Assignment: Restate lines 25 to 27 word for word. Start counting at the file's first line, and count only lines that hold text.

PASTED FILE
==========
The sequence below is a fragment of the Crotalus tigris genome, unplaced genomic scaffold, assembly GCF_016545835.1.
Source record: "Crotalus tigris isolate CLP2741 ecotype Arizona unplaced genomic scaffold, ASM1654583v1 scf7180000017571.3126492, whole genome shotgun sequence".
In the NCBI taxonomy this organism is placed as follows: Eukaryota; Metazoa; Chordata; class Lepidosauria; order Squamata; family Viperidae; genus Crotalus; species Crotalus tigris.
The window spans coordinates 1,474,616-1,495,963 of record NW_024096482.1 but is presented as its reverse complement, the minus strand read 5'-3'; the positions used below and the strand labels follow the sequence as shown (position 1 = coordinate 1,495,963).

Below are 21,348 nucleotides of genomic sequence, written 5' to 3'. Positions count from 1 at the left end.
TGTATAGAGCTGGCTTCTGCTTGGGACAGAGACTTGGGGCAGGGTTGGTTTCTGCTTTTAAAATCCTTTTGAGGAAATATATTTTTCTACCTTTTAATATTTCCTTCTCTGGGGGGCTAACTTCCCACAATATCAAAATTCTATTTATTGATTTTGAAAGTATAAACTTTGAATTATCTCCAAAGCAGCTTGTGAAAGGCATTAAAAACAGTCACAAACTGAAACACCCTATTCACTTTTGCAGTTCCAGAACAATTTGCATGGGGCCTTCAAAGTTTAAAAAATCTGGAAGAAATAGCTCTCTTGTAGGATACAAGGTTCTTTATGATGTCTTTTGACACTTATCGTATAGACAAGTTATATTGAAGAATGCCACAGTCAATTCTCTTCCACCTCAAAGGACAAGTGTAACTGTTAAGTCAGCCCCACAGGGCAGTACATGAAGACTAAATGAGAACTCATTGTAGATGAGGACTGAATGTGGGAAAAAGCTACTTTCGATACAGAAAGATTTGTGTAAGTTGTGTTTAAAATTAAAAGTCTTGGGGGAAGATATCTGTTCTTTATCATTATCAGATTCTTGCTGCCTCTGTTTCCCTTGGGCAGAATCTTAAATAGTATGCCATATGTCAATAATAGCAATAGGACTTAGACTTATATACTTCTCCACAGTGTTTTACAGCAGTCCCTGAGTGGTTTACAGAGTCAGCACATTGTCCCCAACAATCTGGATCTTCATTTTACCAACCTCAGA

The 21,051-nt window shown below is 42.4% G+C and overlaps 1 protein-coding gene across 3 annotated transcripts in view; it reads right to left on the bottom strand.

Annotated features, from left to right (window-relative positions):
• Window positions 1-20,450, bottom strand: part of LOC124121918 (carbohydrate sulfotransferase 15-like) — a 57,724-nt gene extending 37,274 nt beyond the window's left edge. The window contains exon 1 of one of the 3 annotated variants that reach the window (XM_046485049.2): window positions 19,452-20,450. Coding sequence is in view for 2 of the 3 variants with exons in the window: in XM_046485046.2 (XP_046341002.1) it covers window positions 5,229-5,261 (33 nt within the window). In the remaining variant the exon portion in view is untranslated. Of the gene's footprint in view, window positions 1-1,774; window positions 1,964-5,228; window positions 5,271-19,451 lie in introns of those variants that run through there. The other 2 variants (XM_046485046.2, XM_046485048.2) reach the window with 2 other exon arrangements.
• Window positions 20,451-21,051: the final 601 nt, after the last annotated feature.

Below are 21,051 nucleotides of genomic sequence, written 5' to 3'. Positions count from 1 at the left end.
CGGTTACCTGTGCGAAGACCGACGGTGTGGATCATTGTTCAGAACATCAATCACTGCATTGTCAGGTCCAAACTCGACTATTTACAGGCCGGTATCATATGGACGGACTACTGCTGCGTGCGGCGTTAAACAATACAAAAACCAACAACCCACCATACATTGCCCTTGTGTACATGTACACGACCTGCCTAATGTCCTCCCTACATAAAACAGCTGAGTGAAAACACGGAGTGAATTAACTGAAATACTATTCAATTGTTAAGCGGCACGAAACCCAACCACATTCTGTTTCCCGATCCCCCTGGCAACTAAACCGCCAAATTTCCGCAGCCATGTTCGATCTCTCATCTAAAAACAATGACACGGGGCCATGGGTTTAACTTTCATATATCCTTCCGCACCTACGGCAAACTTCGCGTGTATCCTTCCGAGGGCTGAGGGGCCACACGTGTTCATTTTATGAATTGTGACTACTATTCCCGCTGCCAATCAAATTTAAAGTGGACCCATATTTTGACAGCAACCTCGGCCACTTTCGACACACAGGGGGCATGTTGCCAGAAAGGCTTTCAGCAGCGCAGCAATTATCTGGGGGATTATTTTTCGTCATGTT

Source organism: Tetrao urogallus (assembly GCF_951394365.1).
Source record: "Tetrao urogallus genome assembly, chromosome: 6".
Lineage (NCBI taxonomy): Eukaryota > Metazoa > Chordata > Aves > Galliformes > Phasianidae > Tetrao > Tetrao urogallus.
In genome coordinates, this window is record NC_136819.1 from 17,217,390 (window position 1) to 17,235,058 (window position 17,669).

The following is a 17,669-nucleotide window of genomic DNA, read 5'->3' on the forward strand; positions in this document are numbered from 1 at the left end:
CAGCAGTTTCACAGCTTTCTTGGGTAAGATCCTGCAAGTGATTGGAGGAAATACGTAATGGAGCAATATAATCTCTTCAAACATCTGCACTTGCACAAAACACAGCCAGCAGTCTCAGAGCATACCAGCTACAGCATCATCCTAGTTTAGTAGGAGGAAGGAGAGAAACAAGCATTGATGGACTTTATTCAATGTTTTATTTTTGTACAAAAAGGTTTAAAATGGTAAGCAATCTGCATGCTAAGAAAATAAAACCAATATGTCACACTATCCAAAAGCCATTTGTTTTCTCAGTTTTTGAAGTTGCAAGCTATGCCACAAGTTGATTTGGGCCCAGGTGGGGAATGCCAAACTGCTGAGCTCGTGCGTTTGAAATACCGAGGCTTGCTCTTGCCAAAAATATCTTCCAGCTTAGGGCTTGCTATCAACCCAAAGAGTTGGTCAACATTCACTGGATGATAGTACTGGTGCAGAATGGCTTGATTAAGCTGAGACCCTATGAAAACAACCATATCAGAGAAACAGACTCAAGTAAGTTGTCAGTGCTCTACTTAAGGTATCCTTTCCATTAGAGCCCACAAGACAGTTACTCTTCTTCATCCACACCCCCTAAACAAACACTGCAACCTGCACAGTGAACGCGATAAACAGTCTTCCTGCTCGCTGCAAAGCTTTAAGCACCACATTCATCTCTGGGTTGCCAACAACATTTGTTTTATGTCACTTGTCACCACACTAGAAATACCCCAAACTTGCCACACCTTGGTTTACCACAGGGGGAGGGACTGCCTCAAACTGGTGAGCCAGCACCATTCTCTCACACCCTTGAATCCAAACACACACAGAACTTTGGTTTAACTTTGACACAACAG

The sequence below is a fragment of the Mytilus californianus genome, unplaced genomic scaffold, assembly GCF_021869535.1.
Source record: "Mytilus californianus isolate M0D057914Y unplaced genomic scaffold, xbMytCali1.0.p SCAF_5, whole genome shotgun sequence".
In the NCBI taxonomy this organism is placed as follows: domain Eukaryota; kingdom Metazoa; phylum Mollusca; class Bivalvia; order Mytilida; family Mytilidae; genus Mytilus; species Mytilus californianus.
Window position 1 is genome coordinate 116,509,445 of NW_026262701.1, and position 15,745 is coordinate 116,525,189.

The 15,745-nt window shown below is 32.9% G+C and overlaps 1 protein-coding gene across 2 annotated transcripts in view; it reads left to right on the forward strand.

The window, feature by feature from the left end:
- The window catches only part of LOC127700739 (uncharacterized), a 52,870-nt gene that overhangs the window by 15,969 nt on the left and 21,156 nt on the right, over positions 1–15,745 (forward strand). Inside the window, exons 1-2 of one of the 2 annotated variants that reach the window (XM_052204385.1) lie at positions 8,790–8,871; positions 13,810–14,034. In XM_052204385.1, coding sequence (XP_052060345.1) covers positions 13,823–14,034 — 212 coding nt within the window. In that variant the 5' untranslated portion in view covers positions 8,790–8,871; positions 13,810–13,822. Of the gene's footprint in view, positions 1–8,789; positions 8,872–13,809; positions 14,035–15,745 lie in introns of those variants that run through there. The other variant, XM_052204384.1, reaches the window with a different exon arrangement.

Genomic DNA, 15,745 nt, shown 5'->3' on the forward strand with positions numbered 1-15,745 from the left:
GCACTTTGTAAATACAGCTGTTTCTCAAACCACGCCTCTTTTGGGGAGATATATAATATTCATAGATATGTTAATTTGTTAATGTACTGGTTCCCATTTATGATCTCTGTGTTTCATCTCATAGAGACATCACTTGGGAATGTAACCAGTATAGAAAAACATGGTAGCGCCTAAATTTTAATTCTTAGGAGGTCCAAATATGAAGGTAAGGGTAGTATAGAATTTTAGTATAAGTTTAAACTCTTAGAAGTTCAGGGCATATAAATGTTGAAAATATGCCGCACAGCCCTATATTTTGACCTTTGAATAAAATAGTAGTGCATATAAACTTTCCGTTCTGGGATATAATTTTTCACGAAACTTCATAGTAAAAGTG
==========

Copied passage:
- The window catches only part of LOC127700739 (uncharacterized), a 52,870-nt gene that overhangs the window by 15,969 nt on the left and 21,156 nt on the right, over positions 1–15,745 (forward strand). Inside the window, exons 1-2 of one of the 2 annotated variants that reach the window (XM_052204385.1) lie at positions 8,790–8,871; positions 13,810–14,034. In XM_052204385.1, coding sequence (XP_052060345.1) covers positions 13,823–14,034 — 212 coding nt within the window. In that variant the 5' untranslated portion in view covers positions 8,790–8,871; positions 13,810–13,822. Of the gene's footprint in view, positions 1–8,789; positions 8,872–13,809; positions 14,035–15,745 lie in introns of those variants that run through there. The other variant, XM_052204384.1, reaches the window with a different exon arrangement.

Genomic DNA, 15,745 nt, shown 5'->3' on the forward strand with positions numbered 1-15,745 from the left:
GCACTTTGTAAATACAGCTGTTTCTCAAACCACGCCTCTTTTGGGGAGATATATAATATTCATAGATATGTTAATTTGTTAATGTACTGGTTCCCATTTATGATCTCTGTGTTTCATCTCATAGAGACATCACTTGGGAATGTAACCAGTATAGAAAAACATGGTAGCGCCTAAATTTTAATTCTTAGGAGGTCCAAATATGAAGGTAAGGGTAGTATAGAATTTTAGTATAAGTTTAAACTCTTAGAAGTTCAGGGCATATAAATGTTGAAAATATGCCGCACAGCCCTATATTTTGACCTTTGAATAAAATAGTAGTGCATATAAACTTTCCGTTCTGGGATATAATTTTTCACGAAACTTCATAGTAAAAGTG